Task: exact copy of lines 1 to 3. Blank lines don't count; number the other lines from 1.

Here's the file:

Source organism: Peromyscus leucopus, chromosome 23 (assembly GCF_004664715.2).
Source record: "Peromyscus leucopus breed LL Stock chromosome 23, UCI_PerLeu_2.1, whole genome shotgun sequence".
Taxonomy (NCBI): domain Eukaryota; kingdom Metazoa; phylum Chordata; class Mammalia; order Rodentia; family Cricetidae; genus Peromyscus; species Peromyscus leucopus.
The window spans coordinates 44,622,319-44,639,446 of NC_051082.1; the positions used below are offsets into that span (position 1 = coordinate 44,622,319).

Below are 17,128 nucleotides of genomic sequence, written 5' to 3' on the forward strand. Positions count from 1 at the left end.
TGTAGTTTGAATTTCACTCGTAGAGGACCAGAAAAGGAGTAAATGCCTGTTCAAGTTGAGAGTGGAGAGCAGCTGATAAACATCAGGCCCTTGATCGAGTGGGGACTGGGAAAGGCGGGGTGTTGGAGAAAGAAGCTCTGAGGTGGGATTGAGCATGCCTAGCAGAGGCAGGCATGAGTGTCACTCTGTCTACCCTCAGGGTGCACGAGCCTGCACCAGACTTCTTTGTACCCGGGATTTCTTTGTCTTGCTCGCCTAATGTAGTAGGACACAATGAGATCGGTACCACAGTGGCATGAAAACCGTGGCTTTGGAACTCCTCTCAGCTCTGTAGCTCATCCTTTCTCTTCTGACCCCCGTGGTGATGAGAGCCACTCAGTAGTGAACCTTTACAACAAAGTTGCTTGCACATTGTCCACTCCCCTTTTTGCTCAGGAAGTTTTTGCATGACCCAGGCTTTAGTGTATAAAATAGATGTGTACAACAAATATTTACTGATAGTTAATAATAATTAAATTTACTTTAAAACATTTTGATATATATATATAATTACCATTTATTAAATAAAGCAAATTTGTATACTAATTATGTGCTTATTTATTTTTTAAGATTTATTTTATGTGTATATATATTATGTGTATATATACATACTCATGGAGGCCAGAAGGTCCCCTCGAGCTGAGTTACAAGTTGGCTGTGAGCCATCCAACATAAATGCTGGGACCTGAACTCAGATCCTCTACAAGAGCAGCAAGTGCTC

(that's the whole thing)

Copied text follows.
Source organism: Peromyscus leucopus, chromosome 23 (assembly GCF_004664715.2).
Source record: "Peromyscus leucopus breed LL Stock chromosome 23, UCI_PerLeu_2.1, whole genome shotgun sequence".
Taxonomy (NCBI): domain Eukaryota; kingdom Metazoa; phylum Chordata; class Mammalia; order Rodentia; family Cricetidae; genus Peromyscus; species Peromyscus leucopus.